Paul Tellstrom: Bring Her, Bring Him


All Saints Day allows us a very personal way to talk about the present and the future by talking about the past. Who are we? Who do we want to be? Those saints from our past give us a way of talking about where we are and where we are headed.

Today, you are invited to bring someone (or "someones") with you to this place. There simply isn't enough seating for the hospitality we need to provide this morning.

Saints. They are with us; singing and praying, praising and compassionate, nourishing and sitting with those left behind. Today we remember, and during Communion I encourage you to light a candle in remembrance.

As I tell you my own story today, use this time to recall that person (or persons) you brought with you today in your heart to honor. Several years ago, I traveled through French Canada to Nova Scotia with my grandmother. She wasn't physically with me - in fact, she died in 1976. In retrospect, I think this was an act of veneration on my part - it was a way to complete her story for me. I could honor my grandmother in a very personal way, and it didn't have to be on a specific Sunday set aside for honoring those who have gone on, important as this is to do.

I took the night train to Halifax from Quebec City (after breathing that city in) listening to Leonard Cohen on my iPhone mixed with the rhythm of the tracks below. I rented a car and headed towards the Bay of Fundy. On my way, I remembered the woman I grew up with, as (in a way) I drove her home. Born in 1885 in rural Nova Scotia, she was not a worldly person. But, she played every kid's game with me. We spent hours at the card table in her room playing Kings on the Corner while I heard stories about...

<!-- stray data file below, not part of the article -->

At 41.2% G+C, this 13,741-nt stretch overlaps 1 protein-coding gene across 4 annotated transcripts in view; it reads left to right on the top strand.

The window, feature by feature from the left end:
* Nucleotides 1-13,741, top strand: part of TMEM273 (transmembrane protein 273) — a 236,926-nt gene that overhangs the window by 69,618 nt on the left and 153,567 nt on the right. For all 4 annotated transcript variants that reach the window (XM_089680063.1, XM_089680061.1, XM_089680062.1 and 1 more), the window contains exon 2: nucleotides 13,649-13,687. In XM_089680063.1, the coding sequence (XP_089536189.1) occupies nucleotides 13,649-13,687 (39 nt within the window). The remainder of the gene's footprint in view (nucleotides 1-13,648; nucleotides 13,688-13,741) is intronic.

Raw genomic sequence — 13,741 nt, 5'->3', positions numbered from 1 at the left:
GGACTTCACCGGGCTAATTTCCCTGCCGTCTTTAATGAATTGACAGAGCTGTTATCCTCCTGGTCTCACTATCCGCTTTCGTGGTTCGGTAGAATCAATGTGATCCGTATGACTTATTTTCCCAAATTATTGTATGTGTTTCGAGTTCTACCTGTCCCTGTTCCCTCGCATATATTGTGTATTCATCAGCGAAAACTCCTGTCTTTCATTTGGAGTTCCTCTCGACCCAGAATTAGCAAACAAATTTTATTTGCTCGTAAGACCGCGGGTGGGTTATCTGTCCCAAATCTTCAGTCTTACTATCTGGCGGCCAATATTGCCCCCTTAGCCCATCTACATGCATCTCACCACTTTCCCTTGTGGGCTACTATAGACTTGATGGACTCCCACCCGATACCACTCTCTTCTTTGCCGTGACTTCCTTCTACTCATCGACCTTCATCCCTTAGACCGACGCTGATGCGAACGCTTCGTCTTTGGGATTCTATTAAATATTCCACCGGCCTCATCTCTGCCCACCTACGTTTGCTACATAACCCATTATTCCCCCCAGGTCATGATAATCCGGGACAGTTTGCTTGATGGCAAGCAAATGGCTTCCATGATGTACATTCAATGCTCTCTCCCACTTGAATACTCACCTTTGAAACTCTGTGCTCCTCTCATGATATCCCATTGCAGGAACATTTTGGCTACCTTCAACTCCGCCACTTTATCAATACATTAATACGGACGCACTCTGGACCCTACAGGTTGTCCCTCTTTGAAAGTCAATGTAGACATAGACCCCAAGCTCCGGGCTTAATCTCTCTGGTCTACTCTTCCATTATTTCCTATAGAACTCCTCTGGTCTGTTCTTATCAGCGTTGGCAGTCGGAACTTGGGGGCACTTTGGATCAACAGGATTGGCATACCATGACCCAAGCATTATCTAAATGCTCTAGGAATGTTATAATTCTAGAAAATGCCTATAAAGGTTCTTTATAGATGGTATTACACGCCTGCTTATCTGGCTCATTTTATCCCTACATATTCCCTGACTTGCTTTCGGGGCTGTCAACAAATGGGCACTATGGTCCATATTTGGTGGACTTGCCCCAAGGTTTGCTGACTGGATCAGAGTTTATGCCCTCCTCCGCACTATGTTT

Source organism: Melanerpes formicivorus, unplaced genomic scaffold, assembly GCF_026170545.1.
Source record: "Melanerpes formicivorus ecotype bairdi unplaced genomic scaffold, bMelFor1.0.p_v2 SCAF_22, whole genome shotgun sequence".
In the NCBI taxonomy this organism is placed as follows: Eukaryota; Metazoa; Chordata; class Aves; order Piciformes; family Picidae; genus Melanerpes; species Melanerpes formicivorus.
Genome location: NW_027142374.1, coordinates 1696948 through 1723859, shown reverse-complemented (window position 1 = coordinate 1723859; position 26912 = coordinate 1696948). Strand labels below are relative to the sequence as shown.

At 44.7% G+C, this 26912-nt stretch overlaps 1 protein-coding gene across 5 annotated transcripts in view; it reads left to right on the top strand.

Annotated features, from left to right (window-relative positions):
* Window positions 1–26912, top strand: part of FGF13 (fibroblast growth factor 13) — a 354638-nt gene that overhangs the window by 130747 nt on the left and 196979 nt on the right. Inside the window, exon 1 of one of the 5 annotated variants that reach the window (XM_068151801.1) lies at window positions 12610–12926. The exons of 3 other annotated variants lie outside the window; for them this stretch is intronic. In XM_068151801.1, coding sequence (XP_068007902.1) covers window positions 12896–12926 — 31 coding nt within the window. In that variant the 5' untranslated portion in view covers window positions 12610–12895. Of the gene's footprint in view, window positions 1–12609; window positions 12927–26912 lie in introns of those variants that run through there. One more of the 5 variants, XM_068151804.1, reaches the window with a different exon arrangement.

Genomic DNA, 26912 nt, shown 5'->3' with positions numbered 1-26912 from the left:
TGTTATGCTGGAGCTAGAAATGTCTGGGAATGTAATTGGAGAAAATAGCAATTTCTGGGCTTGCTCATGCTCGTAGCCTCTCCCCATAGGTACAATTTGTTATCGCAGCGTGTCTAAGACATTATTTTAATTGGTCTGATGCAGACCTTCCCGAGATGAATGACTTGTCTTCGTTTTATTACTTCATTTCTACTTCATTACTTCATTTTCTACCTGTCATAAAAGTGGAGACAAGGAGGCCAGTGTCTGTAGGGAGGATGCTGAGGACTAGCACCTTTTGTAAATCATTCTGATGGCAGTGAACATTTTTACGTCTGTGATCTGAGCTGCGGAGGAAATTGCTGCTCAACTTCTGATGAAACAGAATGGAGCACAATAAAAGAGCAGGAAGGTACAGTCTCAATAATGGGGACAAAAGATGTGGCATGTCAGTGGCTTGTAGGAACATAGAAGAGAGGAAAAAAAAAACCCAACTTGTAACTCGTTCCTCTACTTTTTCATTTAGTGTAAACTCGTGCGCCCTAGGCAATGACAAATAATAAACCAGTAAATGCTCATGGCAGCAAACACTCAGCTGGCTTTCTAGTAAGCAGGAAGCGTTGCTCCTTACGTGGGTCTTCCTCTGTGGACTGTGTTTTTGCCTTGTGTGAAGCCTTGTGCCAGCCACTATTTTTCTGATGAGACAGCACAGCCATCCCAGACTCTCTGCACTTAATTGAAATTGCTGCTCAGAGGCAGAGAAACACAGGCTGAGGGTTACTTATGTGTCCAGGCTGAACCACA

• living on a farm without electricity as one of thirteen kids;
  • what chores were like on the Robbins' family farm, and how it felt to sometimes go without a full meal;
  • how it was to have all the kids climb up on the lower roof of the barn at night and recline back to become a part of the stars, even sometimes the Northern Lights waving in the Acadian skies, while the land around reverberated to the sound of crickets in the otherwise hush of darkness;
  • how to chase fireflies and catch them in a jar in order to make a lantern with a cheesecloth cover tied with string, and sit in the evening chasing your dreams about whom you might one day be or marry;
  • what it was like to instantly lose a brother in a farming accident and a sister to a disease; how close and present death was on a farm. Your cemetery plot was where you found your extended family and they were visited on Sundays after services at the Baptist church.

I decided one night at home in Southern California that I needed to see her farmhouse and land as a way of honoring her and acknowledging that I appreciated the stories she told me, and even more than that, the love and care that she gave without holding back. She had been the person who watched over me, just as you had that person, that teacher, mentor, relative, friend or spouse. Anne Sexton said, "Saints have no moderation, nor do poets, just exuberance." You know that's true - they're beside you today as Pearl Robbins is with me. Dan Millman said, "Saints were saints because they acted with loving kindness whether they felt like it or not."

"Bear River, Nova Scotia 25 KM," read the sign, and Cousin Ike, a man I'd never met, was waiting for me in his truck at the appointed fork in the road, because it all gets too rural after that to find anything. He took me to his modest home, swung out of his truck on his two crutches and led me in where I met his family (now my family). Second cousins I have never seen came from here and there for a supper in the big kitchen with the best red checker tablecloths. Instant family.

Afterwards, he and I drove up to the fields where the descendants of our family horses ran alongside of the truck, and a panoramic view of the Bay of Fundy opened wide. Then, down, down, deep down an old road where he stopped at a farmhouse, and made his way on aching hips to the door. The woman who answered invited us in. In the hall there was an oil painting of a decrepit three-story plan Victorian farmhouse with a title on the frame that read, "The Old Haunted House on Sissiboo Road," and the owner listened as Otis told the tale.

After the family sold this end of the property in 1917, the house was left to sag and decay in what became the woods next door. For a while, it was used as a hunting shack; shelter for men hunting deer. Finally, it was flattened and burned down by the county.